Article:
Greyhound wins injunction over plant blockade

Tuesday 17 June 2014 18.16
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Waste collection crews pictured outside the plant this morning
Waste collection crews pictured outside the plant this morning
Workers claim they had no notice of a new clock-in system
Workers claim they had no notice of a new clock-in system

The High Court has granted an injunction preventing workers blocking trucks entering and leaving the premises of a waste disposal company that collects more than 110,000 households in Dublin.

The court heard that the workers placed a blockade outside Greyhound Household Ltd depot in Clondalkin as part of a dispute over pay at the company.

The injunction does not prevent the picket continuing.

Mr Justice Max Barrett granted the company a temporary injunction preventing 60 named employees, the trade union SIPTU and anyone who has notice of the orders from interfering with access to and from the plant.

The order was granted on an ex-parte basis, meaning only one side was represented in court.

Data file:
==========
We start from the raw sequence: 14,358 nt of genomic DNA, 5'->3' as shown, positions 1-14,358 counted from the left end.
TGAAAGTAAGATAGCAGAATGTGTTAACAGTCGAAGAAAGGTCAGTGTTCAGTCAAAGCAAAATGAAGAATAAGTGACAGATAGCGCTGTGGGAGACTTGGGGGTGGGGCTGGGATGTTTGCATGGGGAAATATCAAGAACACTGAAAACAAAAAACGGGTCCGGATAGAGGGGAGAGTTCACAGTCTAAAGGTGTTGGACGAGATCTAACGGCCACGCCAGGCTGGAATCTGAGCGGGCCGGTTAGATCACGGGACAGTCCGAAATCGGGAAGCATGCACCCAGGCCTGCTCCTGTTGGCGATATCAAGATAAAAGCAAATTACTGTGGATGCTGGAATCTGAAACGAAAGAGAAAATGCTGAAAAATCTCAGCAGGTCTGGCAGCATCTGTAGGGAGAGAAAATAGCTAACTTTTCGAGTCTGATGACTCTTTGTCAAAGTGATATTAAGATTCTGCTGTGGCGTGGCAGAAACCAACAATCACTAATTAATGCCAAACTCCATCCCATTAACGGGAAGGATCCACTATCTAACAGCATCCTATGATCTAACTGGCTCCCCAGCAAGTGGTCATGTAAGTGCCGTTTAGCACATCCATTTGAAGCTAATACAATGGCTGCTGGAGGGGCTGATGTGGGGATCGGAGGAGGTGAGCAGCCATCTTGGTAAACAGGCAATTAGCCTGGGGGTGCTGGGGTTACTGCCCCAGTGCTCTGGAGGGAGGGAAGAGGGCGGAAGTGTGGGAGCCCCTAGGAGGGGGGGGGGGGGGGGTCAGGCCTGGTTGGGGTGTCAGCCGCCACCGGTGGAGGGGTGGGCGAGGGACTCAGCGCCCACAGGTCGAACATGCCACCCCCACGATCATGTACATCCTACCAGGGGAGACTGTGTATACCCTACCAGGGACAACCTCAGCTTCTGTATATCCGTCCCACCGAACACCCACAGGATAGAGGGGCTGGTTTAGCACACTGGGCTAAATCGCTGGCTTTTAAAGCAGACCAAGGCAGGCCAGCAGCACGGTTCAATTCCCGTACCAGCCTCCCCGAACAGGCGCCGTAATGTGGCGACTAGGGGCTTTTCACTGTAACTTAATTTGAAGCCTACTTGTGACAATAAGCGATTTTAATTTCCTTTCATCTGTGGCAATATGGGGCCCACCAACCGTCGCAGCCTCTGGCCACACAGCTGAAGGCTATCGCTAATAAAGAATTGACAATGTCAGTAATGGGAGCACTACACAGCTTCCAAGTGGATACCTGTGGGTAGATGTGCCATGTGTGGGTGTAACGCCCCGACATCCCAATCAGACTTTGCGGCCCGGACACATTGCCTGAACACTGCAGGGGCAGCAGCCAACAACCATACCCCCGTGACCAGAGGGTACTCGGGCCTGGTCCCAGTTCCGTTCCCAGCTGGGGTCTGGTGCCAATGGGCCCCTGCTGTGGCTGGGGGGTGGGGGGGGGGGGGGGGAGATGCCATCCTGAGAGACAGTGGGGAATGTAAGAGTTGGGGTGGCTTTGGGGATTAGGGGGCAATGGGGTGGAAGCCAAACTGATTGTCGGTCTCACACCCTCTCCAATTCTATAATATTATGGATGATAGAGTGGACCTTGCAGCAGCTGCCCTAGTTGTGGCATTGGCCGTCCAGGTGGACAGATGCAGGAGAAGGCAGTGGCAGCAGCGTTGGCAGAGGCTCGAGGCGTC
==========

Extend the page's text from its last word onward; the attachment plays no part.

The matter was adjourned to Thursday.

Seeking the injunctions, lawyers for the company said the blockade commenced early this morning.

No bin collections involving lorries from the deport had taken place since the blockade started.

It was also claimed that drivers in bin lorries were subject to intimidation by workers involved in the protest.

The company said that while there had been a meeting by its members about the company's restructuring plans last weekend,

it had no prior notice of any industrial action.

It accepted there is a trade dispute between it and its employees over pay.

However matters escalated this morning.

There was a major concern about health and safety, and already one person involved in the blockade had been injured after being struck by a truck, the court heard.

The company said it also had concerns that what was happened had been mischaracterised on social media.

Already the dispute had been called a lockout of workers on Facebook. 

The company said this was not the case, and that any employee who wished to return to work was perfectly entitled to do so. 

Workers earlier claimed they had been "locked out" of work because they refused to use a new clocking-in system.

The workers arrived at the plant this morning and said they were asked to clock-in. They claim they had no notice of the new system.

Management said it was part of the terms and conditions negotiated as part of a Labour Court agreement.

Greyhound said disputed cuts were agreed two weeks ago by the Labour Court.

Workers say the proposed pay cuts could see driver wages being cut by up to €300 a week.

They say the cuts are unfair and unjust.

Management said it is going ahead with the implementation of the Labour Court agreement.

Keywords: greyhound